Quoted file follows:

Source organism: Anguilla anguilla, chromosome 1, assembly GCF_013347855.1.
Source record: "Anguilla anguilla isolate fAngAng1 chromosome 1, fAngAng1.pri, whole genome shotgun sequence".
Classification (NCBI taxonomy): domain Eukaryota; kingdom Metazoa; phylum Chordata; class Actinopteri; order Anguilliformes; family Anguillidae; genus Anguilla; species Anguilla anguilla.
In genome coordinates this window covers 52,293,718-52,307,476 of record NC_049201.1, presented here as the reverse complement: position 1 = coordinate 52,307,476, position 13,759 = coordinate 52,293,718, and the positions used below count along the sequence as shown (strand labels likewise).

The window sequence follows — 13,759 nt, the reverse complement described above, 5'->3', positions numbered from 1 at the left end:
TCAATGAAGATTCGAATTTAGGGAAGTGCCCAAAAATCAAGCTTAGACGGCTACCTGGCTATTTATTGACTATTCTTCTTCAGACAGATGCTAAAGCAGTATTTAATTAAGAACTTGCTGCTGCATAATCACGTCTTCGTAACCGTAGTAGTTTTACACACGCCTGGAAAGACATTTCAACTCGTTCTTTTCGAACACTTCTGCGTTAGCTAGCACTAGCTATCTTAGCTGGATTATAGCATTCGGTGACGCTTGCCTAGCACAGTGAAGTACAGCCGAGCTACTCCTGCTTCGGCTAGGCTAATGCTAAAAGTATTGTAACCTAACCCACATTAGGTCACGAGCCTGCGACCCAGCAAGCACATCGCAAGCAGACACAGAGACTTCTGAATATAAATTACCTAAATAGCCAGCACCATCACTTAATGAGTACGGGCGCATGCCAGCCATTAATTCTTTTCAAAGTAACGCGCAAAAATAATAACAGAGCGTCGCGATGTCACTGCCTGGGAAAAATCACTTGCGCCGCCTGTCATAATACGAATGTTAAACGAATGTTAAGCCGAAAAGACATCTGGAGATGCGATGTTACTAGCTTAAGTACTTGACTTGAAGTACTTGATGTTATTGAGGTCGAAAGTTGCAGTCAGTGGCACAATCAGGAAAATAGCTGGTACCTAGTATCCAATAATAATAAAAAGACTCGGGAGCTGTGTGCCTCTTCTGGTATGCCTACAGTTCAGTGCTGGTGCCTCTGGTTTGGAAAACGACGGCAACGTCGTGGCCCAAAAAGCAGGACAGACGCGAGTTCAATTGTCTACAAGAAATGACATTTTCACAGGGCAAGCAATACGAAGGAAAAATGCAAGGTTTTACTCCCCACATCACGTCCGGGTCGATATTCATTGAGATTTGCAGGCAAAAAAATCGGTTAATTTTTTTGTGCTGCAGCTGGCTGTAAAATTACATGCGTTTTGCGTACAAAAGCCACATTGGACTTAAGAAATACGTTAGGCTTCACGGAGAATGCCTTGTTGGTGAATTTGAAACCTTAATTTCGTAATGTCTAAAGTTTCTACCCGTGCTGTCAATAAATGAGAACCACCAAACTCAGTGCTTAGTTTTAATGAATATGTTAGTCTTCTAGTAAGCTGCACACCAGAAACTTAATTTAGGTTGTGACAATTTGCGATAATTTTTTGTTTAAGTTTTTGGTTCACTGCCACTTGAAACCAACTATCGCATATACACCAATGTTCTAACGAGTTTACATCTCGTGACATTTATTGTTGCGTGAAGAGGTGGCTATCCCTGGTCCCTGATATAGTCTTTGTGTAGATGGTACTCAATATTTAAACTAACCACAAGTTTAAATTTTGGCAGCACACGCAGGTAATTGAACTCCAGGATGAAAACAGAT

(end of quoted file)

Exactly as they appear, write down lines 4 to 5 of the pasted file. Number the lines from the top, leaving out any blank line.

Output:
In genome coordinates this window covers 52,293,718-52,307,476 of record NC_049201.1, presented here as the reverse complement: position 1 = coordinate 52,307,476, position 13,759 = coordinate 52,293,718, and the positions used below count along the sequence as shown (strand labels likewise).

The window sequence follows — 13,759 nt, the reverse complement described above, 5'->3', positions numbered from 1 at the left end: